As a twenty-something, I’ve become intimately familiar with weddings. Attending them, being in them, rolling my eyes at them, etc. But it wasn’t until I started planning my own wedding that I realized just how insane you actually have to be to have one. Unfortunately, by the time I noticed, it was too late – the date had been chosen and the guest list had been alerted.
I’ve lost my chance, but I didn’t want my newfound knowledge to go to waste. Maybe it can save someone else from the pitfalls of wedding planning. The list below is in no way comprehensive or in order of importance, but provides a few reasons to consider bucking tradition and running away together instead (See? That sounds more romantic than a hotel ballroom already!).
- You get to keep your name.
Your first name at least. You can do whatever you want with your last name. If you elope and either surprise everyone or at least make it unnecessary to involve anyone in the planning, you’ll avoid being constantly and solely referred to as “bride.”
- Becoming a bridezilla is inevitable.
Whether it’s demanding your bridesmaids start a “clean eating” regiment to slim down pre-wedding or launching a text message attack on your sister for not e-mailing you photos of your wedding dress fast enough. It’ll happen. And you’ll be embarrassed.
- An extended honeymoon.
If you’re eloping, you’re probably doing it somewhere awesome like Vegas or Tahiti. Get there early, get married, get honeymooning. I promise you’ll enjoy your wedding more if it’s in the middle of a vacation rather than a family reunion.
- A healthy bank account.
Or a bank account with any money in it at all. It’s no secret that weddings are expensive. Some people take out personal loans to pay for them! A typical wedding is equivalent in price to a four-year college degree. In an attempt to recover from my wedding sticker shock, I read about 100 articles describing, “How to throw a wedding for under $5,000!” After cutting your guest count, making it a potluck, and sewing your own wedding dress, you’ll wish you would have just eloped and spent the $5,000 on a private villa over the water instead.
- Family drama.
I can’t promise that your family won’t be bent out of shape about an elopement, but at least you don’t have to hear about it for 12 months while you’re trying to plan a wedding – unlike a traditional engagement that is almost guaranteed to enhance already existing family tensions. Before you know it, you’ll be redoing your entire seating chart because Aunt June is feuding with half of your guest list.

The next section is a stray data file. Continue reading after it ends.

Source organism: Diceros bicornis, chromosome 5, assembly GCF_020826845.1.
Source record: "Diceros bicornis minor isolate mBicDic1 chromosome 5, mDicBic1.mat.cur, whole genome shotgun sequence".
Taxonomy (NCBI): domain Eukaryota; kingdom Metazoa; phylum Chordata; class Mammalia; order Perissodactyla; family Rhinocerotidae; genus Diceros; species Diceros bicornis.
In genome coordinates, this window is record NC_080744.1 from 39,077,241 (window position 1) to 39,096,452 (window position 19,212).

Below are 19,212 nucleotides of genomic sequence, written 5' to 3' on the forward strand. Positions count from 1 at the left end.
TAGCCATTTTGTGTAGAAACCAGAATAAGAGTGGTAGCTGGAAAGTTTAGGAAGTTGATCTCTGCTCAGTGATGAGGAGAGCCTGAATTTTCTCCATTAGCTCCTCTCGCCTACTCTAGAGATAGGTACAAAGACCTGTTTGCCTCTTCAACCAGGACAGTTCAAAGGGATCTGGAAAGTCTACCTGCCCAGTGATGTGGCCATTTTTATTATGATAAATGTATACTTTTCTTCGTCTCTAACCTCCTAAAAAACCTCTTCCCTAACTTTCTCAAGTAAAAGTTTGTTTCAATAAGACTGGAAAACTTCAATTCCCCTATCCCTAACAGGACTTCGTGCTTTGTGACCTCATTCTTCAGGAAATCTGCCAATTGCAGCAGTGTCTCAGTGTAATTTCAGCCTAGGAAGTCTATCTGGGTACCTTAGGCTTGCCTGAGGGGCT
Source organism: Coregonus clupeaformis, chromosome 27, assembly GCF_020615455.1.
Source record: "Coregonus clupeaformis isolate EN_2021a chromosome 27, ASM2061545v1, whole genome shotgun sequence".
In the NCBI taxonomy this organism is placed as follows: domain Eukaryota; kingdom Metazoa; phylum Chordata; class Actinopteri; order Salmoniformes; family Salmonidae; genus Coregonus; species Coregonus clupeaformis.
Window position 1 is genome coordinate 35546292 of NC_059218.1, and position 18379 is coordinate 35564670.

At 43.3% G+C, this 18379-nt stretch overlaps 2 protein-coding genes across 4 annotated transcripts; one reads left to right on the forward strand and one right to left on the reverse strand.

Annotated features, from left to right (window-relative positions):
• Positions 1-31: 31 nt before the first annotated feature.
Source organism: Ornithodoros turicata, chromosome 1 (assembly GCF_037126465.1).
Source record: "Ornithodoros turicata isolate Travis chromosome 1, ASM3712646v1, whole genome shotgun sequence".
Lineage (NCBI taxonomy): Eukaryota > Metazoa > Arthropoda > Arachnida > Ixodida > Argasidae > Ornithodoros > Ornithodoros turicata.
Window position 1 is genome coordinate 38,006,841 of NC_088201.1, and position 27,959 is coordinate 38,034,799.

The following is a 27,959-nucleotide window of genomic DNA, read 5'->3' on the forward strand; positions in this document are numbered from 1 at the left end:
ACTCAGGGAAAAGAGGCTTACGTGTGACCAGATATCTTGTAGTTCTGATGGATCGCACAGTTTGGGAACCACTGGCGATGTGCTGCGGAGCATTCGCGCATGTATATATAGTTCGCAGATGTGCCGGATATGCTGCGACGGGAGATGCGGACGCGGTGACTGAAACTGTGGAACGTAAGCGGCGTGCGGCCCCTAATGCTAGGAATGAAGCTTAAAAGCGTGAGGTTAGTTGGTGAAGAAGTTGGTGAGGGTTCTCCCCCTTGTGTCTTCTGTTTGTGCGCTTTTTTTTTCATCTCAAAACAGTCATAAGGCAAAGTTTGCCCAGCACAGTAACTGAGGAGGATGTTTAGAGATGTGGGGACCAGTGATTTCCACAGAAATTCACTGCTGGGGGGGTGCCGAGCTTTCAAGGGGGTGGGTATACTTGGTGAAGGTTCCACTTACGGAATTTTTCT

- Smaller guest list.
Oh, sorry second cousin and college roommate that I haven’t spoken to in 7 years – it was kind of a surprise and we only included our immediate families. A smaller guest list means smaller guilt about not including people that you don’t talk to anyway. And why pay $100 to feed someone that doesn’t know or care about your new spouse anyway?
- Avoiding the stockpile of mason jars.
Because seriously, what do you do with 30 lid-less mason jars wrapped in twine?
- No invitations.
This means no printing costs, no design fees, no pressure to “set the tone for the big event.” How many weddings have you been to? And how many invitations have you kept or even remembered? I promise your invitations will get thrown away too. It’s wasteful and yet somehow still totally necessary for a traditional wedding.
- Minimum thank you cards.
Do you really want to hand write 150 thank you cards? Sure, I’ll think of that person every time you use your new casserole dish, but my hand is cramping and they’re going to throw this card in the garbage anyway.
- The wedding will actually be about you and your marriage.
There is so much pressure and expectation and etiquette surrounding a wedding that it’s all too common for brides and grooms to give in to whatever the family or the coordinator or the wedding party is clamoring for. Somehow, the event planning leaves you in the dust and your 7 minute ceremony (shortened in consideration for guests that can’t sit for extended periods of time) is now the last thing that anyone will remember of your wedding. You’re having a wedding because you’re getting married and that should be the most important detail of the day. Why let 150 other people dictate how it should go?